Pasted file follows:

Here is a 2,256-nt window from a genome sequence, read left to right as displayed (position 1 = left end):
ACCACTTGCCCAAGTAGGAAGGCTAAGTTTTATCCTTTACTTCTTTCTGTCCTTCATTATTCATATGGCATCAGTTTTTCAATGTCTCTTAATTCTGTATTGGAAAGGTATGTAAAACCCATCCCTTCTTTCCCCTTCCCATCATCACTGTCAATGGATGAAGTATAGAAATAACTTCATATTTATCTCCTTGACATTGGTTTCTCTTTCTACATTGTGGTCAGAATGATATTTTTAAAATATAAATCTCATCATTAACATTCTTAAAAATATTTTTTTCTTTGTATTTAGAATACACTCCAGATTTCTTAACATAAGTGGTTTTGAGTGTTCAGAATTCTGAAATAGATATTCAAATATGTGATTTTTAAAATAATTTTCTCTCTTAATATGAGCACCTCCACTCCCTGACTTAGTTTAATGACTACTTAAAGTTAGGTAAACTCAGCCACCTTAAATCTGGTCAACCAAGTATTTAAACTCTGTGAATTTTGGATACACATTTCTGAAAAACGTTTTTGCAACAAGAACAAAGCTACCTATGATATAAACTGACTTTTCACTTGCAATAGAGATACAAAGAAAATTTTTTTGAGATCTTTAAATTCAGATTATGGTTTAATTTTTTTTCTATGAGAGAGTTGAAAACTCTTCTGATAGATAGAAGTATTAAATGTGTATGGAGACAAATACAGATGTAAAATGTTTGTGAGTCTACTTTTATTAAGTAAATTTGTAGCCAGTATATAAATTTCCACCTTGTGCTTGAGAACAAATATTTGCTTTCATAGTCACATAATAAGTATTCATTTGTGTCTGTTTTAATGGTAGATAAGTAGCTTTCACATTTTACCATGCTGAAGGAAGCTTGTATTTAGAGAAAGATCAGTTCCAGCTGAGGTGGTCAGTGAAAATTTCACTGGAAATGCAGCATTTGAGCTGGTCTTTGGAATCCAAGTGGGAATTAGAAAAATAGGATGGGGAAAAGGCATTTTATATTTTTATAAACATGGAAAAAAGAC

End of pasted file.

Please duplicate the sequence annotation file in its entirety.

Here is a 2,256-nt window from a genome sequence, read left to right as displayed (position 1 = left end):
ACCACTTGCCCAAGTAGGAAGGCTAAGTTTTATCCTTTACTTCTTTCTGTCCTTCATTATTCATATGGCATCAGTTTTTCAATGTCTCTTAATTCTGTATTGGAAAGGTATGTAAAACCCATCCCTTCTTTCCCCTTCCCATCATCACTGTCAATGGATGAAGTATAGAAATAACTTCATATTTATCTCCTTGACATTGGTTTCTCTTTCTACATTGTGGTCAGAATGATATTTTTAAAATATAAATCTCATCATTAACATTCTTAAAAATATTTTTTTCTTTGTATTTAGAATACACTCCAGATTTCTTAACATAAGTGGTTTTGAGTGTTCAGAATTCTGAAATAGATATTCAAATATGTGATTTTTAAAATAATTTTCTCTCTTAATATGAGCACCTCCACTCCCTGACTTAGTTTAATGACTACTTAAAGTTAGGTAAACTCAGCCACCTTAAATCTGGTCAACCAAGTATTTAAACTCTGTGAATTTTGGATACACATTTCTGAAAAACGTTTTTGCAACAAGAACAAAGCTACCTATGATATAAACTGACTTTTCACTTGCAATAGAGATACAAAGAAAATTTTTTTGAGATCTTTAAATTCAGATTATGGTTTAATTTTTTTTCTATGAGAGAGTTGAAAACTCTTCTGATAGATAGAAGTATTAAATGTGTATGGAGACAAATACAGATGTAAAATGTTTGTGAGTCTACTTTTATTAAGTAAATTTGTAGCCAGTATATAAATTTCCACCTTGTGCTTGAGAACAAATATTTGCTTTCATAGTCACATAATAAGTATTCATTTGTGTCTGTTTTAATGGTAGATAAGTAGCTTTCACATTTTACCATGCTGAAGGAAGCTTGTATTTAGAGAAAGATCAGTTCCAGCTGAGGTGGTCAGTGAAAATTTCACTGGAAATGCAGCATTTGAGCTGGTCTTTGGAATCCAAGTGGGAATTAGAAAAATAGGATGGGGAAAAGGCATTTTATATTTTTATAAACATGGAAAAAAGAC